August 12, 2011

Sung parts of new Mass translation can be used in archdiocesan parishes beginning in September

While playing a piano, Vincent Howard leads a choir from Holy Angels Parish in Indianapolis during the May 3, 2009, Mass at Lucas Oil Stadium in Indianapolis celebrating the 175th anniversary of the Archdiocese of Indianapolis. The U.S. bishops recently decided to give each diocese the option of using musical settings of some parts of the new Roman Missal translation beginning in September. (File photo by Sean Gallagher)

While playing a piano, Vincent Howard leads a choir from Holy Angels Parish in Indianapolis during the May 3, 2009, Mass at Lucas Oil Stadium in Indianapolis celebrating the 175th anniversary of the Archdiocese of Indianapolis. The U.S. bishops recently decided to give each diocese the option of using musical settings of some parts of the new Roman Missal translation beginning in September. (File photo by Sean Gallagher)

By Sean Gallagher

For approximately a year, parish leaders have known that the new translation of the Mass will be implemented starting on the weekend of Nov. 26-27, the first Sunday of Advent.

But when the U.S. bishops met in June, they decided to give each diocese the option of using musical settings of some parts of the new translation beginning in September.

The Archdiocese of Indianapolis has taken this option, and is allowing parishes to begin using new settings of the “Glory to God” and the eucharistic prayer acclamations. (Related: Workshops scheduled to help pastoral musicians with new Mass translation)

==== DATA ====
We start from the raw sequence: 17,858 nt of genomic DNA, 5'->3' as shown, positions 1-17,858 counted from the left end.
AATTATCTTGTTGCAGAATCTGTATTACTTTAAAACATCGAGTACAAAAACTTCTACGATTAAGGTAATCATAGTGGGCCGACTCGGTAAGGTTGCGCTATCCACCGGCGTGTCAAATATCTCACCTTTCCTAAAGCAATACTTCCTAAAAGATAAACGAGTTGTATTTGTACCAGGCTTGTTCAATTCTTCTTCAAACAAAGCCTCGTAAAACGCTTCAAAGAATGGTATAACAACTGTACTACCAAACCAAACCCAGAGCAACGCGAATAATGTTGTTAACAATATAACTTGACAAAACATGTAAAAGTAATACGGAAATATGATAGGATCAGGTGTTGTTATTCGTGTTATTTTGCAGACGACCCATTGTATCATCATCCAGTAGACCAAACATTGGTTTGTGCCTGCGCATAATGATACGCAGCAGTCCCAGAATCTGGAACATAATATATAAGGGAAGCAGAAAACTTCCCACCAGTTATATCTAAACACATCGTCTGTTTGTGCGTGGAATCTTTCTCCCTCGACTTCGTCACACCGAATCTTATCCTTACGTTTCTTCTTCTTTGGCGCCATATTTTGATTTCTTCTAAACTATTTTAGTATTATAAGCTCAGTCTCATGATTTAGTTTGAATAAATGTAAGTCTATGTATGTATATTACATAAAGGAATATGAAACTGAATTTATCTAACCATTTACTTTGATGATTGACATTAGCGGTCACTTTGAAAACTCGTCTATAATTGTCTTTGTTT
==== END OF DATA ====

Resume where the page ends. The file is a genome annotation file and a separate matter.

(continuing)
Charles Gardner, executive director of the archdiocese’s Secretariat for Spiritual Life and Worship, said this allowance does not apply to a prominent change in the new translation, “The Lord be with you. And with your spirit.”

He said the primary reason for taking the option for early use of some parts of the new translation of the Mass has to do with the “Glory to God.”

“It changes so much that, for the most part, completely new settings are going to be needed,” Gardner said. “And because the Gloria is not sung in Advent, the early use will enable a new setting to be in place for the Christmas season.”

For new Mass settings, Gardner said the Archdiocesan Liturgical Music Commission is recommending that parishes use either the chant setting of the Mass that will be in the new Roman Missal and in all missalettes, hymnals and worship aids or the Storrington Mass by Marty Haugen, available through GIA Publications Inc.

He said the chant setting is “the only universal musical setting” of the new Mass translation, and the Storrington Mass was recommended because of “its quality and its usability.”

“It is one that is quite adaptable for different instruments,” he said.

Staff members of the Office of Worship held workshops through the spring and early summer for pastoral musicians across the archdiocese to help them prepare for the implementation of the new Mass translation. Gardner said additional workshops will be held at parishes in September.

Whether parishes choose to use new musical settings of the “Glory to God” and the eucharistic prayer acclamations in September or wait until Advent, Gardner said that the role of pastoral musicians will be important.

“All of these musical changes do put an emphasis on the ministry of cantors and choirs as being enabling and helping by call and response,” Gardner said. “That’s the case, of course, when you’re learning anything new. But I think here, we’re going to need to make good use of those leadership techniques.”

(For more information about the early use of new musical settings of parts of the new translation of the Mass, call the archdiocesan Office of Worship at 800-382-9836, ext. 1483, or 317-236-1483 or send an e-mail to cgardner@archindy.org.)

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